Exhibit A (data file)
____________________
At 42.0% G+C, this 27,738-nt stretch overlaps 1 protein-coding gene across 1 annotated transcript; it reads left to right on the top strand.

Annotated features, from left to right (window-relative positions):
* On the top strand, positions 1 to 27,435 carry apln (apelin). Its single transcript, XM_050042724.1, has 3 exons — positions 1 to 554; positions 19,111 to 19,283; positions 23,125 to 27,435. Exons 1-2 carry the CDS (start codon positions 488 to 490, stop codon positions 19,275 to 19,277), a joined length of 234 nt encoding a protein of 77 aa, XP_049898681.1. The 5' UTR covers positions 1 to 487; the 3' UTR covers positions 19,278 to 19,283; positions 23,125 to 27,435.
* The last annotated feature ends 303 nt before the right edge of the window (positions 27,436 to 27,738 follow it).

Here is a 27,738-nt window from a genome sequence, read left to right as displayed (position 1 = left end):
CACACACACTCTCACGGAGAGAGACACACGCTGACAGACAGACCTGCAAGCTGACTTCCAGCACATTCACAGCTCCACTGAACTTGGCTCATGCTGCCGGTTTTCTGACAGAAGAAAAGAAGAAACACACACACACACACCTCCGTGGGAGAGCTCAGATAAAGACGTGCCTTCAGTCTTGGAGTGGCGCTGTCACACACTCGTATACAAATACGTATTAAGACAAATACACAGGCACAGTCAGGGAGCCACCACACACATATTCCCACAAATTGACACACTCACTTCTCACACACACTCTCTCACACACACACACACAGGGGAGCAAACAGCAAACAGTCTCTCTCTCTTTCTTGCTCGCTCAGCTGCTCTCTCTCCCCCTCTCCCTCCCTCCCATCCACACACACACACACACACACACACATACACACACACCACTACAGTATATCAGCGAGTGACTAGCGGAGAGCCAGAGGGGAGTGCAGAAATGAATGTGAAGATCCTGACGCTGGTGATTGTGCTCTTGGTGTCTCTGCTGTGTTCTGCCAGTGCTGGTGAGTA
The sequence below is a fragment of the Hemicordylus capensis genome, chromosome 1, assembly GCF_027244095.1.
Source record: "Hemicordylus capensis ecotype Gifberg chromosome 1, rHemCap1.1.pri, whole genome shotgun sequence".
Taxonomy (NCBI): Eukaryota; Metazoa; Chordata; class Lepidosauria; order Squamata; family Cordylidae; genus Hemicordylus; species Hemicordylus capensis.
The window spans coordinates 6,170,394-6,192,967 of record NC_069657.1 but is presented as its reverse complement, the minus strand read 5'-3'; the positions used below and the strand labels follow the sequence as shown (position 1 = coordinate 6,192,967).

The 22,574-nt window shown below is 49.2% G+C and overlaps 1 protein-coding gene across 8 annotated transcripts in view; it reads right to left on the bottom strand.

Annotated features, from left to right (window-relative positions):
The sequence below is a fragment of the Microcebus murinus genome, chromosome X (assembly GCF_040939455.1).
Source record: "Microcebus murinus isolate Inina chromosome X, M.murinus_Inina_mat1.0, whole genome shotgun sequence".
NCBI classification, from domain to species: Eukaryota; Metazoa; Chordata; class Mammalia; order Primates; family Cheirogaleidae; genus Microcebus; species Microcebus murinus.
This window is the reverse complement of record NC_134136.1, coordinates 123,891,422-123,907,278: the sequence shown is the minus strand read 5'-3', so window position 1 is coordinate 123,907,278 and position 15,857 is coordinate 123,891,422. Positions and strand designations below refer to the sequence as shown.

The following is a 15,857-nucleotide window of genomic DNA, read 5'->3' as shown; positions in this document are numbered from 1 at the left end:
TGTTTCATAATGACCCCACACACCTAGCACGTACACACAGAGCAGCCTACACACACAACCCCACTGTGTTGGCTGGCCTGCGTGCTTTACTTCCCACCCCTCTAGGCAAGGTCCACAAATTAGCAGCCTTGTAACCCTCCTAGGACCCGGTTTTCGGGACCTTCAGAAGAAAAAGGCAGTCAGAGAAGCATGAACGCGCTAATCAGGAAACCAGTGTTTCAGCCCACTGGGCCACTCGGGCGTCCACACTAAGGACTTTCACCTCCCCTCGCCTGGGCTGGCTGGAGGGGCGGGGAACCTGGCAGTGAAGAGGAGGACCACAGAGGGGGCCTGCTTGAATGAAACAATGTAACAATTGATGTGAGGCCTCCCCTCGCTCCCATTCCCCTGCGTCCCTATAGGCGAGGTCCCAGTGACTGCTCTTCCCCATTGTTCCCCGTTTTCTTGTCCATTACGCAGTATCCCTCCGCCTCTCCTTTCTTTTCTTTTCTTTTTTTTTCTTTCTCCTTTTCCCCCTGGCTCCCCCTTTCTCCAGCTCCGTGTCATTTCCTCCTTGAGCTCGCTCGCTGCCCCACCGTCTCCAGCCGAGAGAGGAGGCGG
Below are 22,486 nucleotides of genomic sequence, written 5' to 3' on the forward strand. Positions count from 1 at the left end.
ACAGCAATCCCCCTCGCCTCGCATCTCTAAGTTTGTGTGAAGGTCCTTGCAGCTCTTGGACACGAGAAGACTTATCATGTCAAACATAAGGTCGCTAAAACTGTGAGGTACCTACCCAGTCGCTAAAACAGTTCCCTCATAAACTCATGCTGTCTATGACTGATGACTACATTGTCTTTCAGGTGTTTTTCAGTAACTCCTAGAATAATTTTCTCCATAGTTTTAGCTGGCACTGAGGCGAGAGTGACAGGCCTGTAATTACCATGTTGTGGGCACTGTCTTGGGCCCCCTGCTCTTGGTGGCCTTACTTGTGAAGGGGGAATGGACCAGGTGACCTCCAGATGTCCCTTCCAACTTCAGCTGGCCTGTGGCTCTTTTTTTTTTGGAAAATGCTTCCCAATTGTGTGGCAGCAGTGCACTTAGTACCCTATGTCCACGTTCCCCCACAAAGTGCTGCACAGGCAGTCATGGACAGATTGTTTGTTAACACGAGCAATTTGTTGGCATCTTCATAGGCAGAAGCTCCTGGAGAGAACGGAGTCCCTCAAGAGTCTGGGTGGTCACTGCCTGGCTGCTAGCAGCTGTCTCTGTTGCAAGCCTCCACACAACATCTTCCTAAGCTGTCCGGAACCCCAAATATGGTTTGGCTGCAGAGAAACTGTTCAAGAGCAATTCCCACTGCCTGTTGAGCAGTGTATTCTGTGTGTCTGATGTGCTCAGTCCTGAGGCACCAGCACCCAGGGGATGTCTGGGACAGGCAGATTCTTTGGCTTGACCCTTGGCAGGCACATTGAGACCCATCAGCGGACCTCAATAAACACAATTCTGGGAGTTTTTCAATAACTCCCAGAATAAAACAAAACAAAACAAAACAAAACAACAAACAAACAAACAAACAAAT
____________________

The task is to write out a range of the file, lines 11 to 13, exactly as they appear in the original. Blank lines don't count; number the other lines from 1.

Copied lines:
The 22,574-nt window shown below is 49.2% G+C and overlaps 1 protein-coding gene across 8 annotated transcripts in view; it reads right to left on the bottom strand.

Annotated features, from left to right (window-relative positions):
The sequence below is a fragment of the Microcebus murinus genome, chromosome X (assembly GCF_040939455.1).